2005-06-17

Grammatical gender has its advantages

Grammatical gender is a pain in the ass for people who speak English (or Turkish, or ...) to learn. But it can haveadvantages, if only by accident. Consider the English sentence:

He removed the manuscript from the briefcase and cast it into the sea.

What went into the sea, the manuscript or the briefcase?

In French, these words happen to differ in gender, so the pronoun neatly disambiguates the sentence:

Il retira le manuscrit de la serviette et le jeta dans le mer.

has "le jeta", meaning that the manuscript (masc.) went in the drink, whereas

Il retira le manuscrit de la serviette et la jeta dans le mer.

has "la jeta", meaning that it's the briefcase (fem.) that got drowned.

Of course, there are other ways to express this distinction. In Bislama, the English-based creole of Vanuatu (a Pacific island nation), you'd say

Hem i tekemaout pepa long kes blong hem, hem i sakem long solwota.
to dunk the manuscript, whereas the briefcase goes under with:
Hem i tekemaout pepa long kes blong hem pastaem, nao hem i sakem kes blong hem long solwota.

These will be easier for people who read Standard English to read if I respell them thus:

Him he take'em-out paper belong case belong him, him he chuck'em belong saltwater.

and

Him he take'em-out paper belong case belong him past-time, now him he chuck'em case belong him belong saltwater.

Note the difference between blong, which is specifically possessive (the case "belongs" to him) and long, which is a general-purpose preposition, both from English belong. English can use "of" for both, but Bislama sharply distinguishes them.

The English and French versions are by Willard van Orman Quine; the Bislama version by Jacques Guy.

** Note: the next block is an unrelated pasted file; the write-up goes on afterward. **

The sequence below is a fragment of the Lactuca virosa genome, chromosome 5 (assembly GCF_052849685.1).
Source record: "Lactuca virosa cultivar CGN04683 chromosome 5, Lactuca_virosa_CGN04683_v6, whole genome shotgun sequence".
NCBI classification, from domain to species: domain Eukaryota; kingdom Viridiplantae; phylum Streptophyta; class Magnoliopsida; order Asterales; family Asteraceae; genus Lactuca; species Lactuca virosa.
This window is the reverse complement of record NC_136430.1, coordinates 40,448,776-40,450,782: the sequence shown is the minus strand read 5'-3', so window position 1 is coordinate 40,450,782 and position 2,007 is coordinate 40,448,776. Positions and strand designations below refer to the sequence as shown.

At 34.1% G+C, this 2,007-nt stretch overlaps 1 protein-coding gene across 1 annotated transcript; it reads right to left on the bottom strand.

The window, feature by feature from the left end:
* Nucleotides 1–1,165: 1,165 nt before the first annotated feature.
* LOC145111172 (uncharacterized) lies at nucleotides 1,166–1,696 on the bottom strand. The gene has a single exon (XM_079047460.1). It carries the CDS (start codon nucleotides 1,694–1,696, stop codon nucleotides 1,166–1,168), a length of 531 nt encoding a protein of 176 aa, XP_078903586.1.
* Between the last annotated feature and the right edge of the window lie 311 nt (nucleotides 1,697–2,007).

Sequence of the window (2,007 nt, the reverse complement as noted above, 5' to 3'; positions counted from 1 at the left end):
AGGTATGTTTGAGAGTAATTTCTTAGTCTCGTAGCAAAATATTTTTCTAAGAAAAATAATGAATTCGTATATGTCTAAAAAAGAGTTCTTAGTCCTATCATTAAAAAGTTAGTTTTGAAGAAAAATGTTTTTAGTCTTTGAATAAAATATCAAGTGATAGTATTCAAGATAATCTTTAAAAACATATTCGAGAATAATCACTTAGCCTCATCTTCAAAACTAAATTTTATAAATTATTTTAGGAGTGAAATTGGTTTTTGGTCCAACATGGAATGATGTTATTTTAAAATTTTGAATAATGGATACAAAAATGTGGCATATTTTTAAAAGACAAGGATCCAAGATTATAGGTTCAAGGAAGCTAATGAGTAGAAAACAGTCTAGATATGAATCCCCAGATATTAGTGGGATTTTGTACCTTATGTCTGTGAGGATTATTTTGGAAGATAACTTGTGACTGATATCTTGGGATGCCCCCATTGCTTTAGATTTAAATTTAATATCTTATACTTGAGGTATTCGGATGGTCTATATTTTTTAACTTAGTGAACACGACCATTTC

14 comments:

Jonathan Lundell said...

He removed the manuscript from the briefcase and cast it into the sea.

This advantage accrues to French only half the time, of course, since it depends on the more-or-less random chance that the gender of the two objects differ.

We can make (relatively) natural-sounding English versions as well:

Removing it from the briefcase, he cast the manuscript into the sea.

After removing the manuscript, he cast the briefcase into the sea.

John Cowan said...

I think your first sentence is distinctly weird, and can't imagine saying it: people aren't good at forward references like this. In writing, it might pass (though I would fix it if I could).

mattr said...

Some languages (though I can't remember which ones right now) have more than one "layer" of pronoun, corresponding to "it (the thing I just mentioned)" vs "it (the thing I mentioned before the last thing)".

I suppose English did or used to do the same thing with "the former"/"the latter" -- if only that didn't sound so stuffy.

Shae Erisson said...

Speaking of references... I've been learning Swedish the last two years. Here's one random difference.

In english you can say "He drove his car." and it can mean Joe drove Fred's car, or Joe drove the car that he owns himself. In Swedish, the possessive is very specifically reflexive. "Han kör sin bil." very specifically means he drove his own car.

It's also interesting to see that "bear fruit" and "berry" have a common ancestor that's clear in Swedish. A berry is "ett bär", and to bear fruit is "att bära frukt".

Of course, Swedish has some words that just look totally wrong to my US Citizen brain such as att gnägga (to neigh) and att fnissa (to titter, to giggle).

Tune in next comment, when we discuss three years spent in Finland , and how Finnish just isn't like anything else.

John Cowan said...

English is very unusual for an Indo-European language in its elimination of the inherited reflexive pronouns in favor of the compound forms with -self that we have now.